Finding appropriate ways of financing sanitation for urban poor communities remains a key challenge. Approaches like output-based aid (OBA) are attracting enormous interest, and rightly so. However, OBA models aren’t appropriate for all contexts, and other approaches also need to be explored.
This report assesses the feasibility of a financing model, Progress-Linked Finance (PLF), designed to incentivise and support water, sanitation and hygiene (WASH) service providers to meet the needs of poor urban residents in a financially sustainable manner. Under the PLF model, international financing institutions (potentially including multilaterals, bilaterals, and foundations) would enter into commitment agreements with urban WASH service providers, notably utilities and municipalities.
In very simple terms, PLF can be summarised as an agreement of the following type: “If the service provider can demonstrate 3 years from now that they have met conditions A, B and C in relation to financial viability and pro-poor commitment and capacity, the financing institution will provide a grant or loan of amount X for WASH scale-up”. In reality, agreements would likely be more complex, for example entailing a series of agreements involving a number of financing institutions. Central to the model is positive incentivisation coupled with rigorous verification that conditions have been met.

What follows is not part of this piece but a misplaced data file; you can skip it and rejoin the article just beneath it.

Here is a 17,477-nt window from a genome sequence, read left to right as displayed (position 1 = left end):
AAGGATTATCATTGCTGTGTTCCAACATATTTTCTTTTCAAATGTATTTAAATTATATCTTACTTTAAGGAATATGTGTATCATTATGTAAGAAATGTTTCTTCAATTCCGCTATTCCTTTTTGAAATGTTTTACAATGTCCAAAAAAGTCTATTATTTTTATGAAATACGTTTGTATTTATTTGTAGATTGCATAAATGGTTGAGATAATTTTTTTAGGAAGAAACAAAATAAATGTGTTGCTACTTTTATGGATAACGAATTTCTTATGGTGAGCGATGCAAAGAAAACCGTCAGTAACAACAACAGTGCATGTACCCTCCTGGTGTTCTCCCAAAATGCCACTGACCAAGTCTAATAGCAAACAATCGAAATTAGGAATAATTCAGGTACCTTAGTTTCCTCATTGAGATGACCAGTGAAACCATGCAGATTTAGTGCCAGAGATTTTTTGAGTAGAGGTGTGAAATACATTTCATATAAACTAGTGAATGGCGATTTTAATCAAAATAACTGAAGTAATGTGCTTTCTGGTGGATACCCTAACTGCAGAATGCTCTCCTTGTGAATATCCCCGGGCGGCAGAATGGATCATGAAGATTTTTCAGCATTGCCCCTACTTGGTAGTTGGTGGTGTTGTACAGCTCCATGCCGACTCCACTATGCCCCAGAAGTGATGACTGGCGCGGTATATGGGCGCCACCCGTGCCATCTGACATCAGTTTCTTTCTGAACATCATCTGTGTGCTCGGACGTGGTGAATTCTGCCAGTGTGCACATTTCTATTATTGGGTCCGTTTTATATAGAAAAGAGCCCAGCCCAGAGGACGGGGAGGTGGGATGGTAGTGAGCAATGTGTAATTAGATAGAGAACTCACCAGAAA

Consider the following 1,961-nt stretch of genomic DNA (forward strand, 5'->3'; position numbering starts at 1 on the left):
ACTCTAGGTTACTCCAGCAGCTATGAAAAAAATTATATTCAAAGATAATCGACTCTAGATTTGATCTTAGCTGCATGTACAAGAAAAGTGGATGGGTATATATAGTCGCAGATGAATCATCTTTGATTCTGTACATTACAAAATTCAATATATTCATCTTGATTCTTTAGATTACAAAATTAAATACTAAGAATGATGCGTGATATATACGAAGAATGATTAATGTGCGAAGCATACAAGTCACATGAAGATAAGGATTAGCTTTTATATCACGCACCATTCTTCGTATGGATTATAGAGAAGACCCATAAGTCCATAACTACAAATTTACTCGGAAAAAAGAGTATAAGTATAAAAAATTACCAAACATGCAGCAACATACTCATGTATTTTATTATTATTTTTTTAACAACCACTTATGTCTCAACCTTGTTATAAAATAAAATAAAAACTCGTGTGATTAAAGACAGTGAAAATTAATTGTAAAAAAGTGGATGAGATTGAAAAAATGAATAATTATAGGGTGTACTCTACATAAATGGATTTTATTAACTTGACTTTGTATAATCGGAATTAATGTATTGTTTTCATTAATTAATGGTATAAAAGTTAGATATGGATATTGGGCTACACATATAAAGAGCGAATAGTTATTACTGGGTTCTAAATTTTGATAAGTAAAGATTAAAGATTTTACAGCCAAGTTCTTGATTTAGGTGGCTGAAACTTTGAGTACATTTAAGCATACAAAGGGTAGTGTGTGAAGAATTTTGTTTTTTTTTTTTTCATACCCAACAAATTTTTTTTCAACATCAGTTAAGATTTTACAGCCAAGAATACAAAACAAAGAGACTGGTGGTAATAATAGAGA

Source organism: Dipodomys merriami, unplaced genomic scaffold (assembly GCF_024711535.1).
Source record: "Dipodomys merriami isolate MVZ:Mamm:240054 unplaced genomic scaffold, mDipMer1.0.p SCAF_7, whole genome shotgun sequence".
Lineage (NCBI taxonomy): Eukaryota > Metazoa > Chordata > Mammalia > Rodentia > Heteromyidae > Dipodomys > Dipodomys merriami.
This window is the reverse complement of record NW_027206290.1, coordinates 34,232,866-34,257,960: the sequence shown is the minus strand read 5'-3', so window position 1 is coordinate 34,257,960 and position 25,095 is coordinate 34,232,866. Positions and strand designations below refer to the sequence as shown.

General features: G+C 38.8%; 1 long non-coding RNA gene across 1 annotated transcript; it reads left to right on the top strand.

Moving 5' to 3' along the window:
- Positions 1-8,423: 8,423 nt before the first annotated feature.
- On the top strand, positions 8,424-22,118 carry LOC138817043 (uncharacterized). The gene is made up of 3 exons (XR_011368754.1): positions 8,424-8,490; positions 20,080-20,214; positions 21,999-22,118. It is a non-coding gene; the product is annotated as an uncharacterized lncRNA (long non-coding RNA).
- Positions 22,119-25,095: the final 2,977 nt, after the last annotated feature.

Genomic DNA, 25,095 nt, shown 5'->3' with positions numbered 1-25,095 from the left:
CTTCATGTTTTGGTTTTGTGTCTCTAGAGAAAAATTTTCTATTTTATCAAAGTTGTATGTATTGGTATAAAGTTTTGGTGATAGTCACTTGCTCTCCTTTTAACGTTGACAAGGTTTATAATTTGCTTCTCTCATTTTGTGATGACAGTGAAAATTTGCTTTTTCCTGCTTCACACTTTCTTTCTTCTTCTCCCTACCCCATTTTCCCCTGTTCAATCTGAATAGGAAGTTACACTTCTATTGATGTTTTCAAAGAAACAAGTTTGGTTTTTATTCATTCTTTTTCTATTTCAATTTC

On the basis of desk analysis and wide-ranging interviews with urban WASH financing experts, this initial assessment finds that the PLF concept is broadly feasible. This report explores different variants of PLF, and suggests various ways in which the concept might be put into practice.
This Discussion Paper is co-published by Water & Sanitation for the Urban Poor (WSUP) and the Overseas Development Institute (ODI). This paper is presented at this stage as a basis for sector debate, and should not be considered a definitive statement of the views of either WSUP or ODI.